Papers and Photos

Remember actual photographs? It's been a while, but chances are, you still have lots of old photos lying around in the basement or the attic somewhere.

Old papers, books, and photos are often put into boxes and thrown into basements and attics, but you should move those items out. Humidity and heat can damage photos and paper. Ink on paper and photos becomes discolored.

Photos, books, and documents should be stored in a dry location that's not subject to marked changes in humidity. The basement, which could experience flood damage or water damage due to leaking popes, is not a safe location for these items, either.

Store these paper and photographic items somewhere off the floor in a dry and temperature-controlled spot, and they should be safe for many years to come.

Holiday Decorations

holiday decorations

Would basements and attics even exist if it wasn't for seasonable decorations? The items you drag out to decorate for the holidays are special, and many of them might be treasured keepsakes. But let's face it, you don't want them around for most of the year.

It seems natural to place boxes of this stuff up in the attic but don't. Humidity can cause wood to swell and glue to melt. Handmade items and decorations made of natural materials are prone to becoming damaged if they're stored in the attic.

Another thing to remember when storing decorations: candles and candies. Candy canes, candles, and other items associated with holiday decorations should never be stored in an attic or in any area where they may get hot.

Wax and candies will start to melt in the presence of heat, and this can end up damaging many of your treasured holiday items. Glue can also melt.

Some holiday decorations can be safely stored in the basement or attic, but there are some items, such as handmade decorations, that should be safely kept in an area of the home that has a more regulated temperature.


Old furniture, musical instruments, shelves, there are lots of items made from wood that you've collected and stored over the years. But wood swells in humidity. It shrinks and cracks in the cold.

In other words, the attic is a terrible place to store any wood items of any kind. That old guitar, those shelves you might hang again, furniture you don’t want to part with, all those wooden items could be destroyed in the attic. Put them somewhere dry and temperature controlled.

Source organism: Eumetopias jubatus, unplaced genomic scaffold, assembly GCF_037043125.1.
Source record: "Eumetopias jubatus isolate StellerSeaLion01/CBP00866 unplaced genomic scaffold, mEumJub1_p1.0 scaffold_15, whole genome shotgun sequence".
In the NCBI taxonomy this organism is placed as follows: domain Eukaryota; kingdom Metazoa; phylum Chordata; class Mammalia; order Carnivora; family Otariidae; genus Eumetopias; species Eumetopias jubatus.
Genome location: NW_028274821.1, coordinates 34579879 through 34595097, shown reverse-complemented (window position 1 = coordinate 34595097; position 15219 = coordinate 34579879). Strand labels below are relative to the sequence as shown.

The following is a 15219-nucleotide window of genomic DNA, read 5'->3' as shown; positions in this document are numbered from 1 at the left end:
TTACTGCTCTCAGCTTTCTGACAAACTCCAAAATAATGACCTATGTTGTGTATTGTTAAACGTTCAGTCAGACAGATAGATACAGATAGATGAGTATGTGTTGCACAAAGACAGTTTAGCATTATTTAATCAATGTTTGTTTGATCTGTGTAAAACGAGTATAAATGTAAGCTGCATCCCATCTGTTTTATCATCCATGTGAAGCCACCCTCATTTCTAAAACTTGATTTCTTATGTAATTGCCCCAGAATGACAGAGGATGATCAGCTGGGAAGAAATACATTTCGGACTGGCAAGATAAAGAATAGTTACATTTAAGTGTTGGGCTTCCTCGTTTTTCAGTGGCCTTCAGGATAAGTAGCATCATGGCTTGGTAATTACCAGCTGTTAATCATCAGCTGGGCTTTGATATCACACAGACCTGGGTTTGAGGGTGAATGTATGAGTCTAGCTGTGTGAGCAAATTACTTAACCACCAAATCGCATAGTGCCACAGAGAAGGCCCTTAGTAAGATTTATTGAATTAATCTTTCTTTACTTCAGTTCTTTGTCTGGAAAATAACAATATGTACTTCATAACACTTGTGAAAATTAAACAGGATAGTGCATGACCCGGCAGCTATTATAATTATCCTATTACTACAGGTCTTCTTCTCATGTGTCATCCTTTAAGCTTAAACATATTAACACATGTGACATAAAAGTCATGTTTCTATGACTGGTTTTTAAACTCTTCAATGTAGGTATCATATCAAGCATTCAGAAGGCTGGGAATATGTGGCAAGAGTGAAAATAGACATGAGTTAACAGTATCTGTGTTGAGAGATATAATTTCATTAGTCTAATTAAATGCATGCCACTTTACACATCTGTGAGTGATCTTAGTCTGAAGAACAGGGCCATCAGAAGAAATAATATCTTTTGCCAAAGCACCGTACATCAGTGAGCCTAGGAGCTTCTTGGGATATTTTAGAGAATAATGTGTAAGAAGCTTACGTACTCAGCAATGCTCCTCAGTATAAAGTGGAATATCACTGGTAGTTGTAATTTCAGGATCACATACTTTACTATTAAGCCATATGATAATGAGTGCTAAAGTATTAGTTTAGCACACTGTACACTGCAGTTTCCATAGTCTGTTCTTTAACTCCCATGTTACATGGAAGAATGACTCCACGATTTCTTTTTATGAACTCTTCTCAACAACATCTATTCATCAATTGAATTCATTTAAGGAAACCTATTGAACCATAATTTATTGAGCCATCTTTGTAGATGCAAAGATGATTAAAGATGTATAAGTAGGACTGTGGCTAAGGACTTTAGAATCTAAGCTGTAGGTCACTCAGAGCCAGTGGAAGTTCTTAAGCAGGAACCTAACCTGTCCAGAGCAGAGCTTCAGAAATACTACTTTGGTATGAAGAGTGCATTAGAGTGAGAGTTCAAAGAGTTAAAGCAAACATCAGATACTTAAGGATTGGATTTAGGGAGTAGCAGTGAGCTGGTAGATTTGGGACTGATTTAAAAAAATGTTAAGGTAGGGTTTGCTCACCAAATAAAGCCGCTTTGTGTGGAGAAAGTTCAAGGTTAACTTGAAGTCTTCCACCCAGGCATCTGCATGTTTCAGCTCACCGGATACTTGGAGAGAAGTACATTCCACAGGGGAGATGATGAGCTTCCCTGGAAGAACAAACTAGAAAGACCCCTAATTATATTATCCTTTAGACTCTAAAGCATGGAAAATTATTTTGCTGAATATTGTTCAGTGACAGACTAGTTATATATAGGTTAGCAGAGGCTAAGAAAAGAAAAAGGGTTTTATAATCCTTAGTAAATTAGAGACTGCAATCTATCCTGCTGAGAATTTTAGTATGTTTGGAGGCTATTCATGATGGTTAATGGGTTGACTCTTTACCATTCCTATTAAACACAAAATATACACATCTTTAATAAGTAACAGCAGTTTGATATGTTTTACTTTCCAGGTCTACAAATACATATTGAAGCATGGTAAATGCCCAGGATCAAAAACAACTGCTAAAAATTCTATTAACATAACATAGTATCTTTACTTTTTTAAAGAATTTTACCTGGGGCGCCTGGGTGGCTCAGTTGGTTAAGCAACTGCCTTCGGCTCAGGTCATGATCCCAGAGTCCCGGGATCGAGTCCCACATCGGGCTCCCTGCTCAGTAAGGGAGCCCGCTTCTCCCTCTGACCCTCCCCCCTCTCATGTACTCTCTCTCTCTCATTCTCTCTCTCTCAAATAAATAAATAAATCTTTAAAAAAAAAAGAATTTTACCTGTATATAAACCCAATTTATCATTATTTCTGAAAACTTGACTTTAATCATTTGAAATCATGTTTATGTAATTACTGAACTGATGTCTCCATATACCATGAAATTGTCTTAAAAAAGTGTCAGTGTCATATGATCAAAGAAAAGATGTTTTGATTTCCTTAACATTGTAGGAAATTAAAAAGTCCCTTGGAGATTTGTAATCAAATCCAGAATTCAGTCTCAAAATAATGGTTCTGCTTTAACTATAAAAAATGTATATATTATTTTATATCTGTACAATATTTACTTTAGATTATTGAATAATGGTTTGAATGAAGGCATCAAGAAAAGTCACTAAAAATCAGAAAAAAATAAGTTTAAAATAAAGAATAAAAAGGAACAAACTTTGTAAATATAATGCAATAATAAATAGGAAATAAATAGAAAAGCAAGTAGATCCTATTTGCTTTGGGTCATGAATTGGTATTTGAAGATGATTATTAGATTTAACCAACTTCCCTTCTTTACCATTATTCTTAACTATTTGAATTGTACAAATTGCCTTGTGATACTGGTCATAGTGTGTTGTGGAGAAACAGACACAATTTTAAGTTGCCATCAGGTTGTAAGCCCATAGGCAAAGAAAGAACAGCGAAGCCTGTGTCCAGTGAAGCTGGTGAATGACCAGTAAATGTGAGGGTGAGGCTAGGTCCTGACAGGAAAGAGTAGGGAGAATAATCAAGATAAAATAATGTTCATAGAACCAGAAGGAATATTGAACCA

It always looks super cool in movies and TV shows when the attic or basement is full of creepy old stuff, like big portraits of people or other artwork. The truth is, you should never store artwork in your attic or basement areas.

Paint can expand and crack when exposed to humidity and heat, which will absolutely ruin artwork. All artwork should optimally be stored at temperatures between 65 and 75 F. Attic spaces tend to fluctuate wildly outside of this range, which means artwork should not be in these environments.


rolls of leather

Though it's easy to forget this, remember that leather is actually skin. Just like your skin, leather can get dry and cracked due to humidity, heat, cold and dry conditions. Any area of your home that is not temperature controlled is unsuitable for storing leather items, including leather furniture.

Don’t store any leather items in the attic because it’s likely they will become damaged here.

What Can You Store?

There's a long list of things you shouldn't store in your attic or basement areas. So...what can you actually put in there? It may sound like you can't put anything in these areas meant for storage, but there are many things that can be safely stored in your attic and/or basement.

Luggage of any kind will do just fine in the attic or basement. Suitcases, garment bags, and computer bags can all be stored in these areas and stay in good condition under all normal atmospheric circumstances. Any sort of duffle bags, gym bags, and tote bags can be stored in attic and basement areas.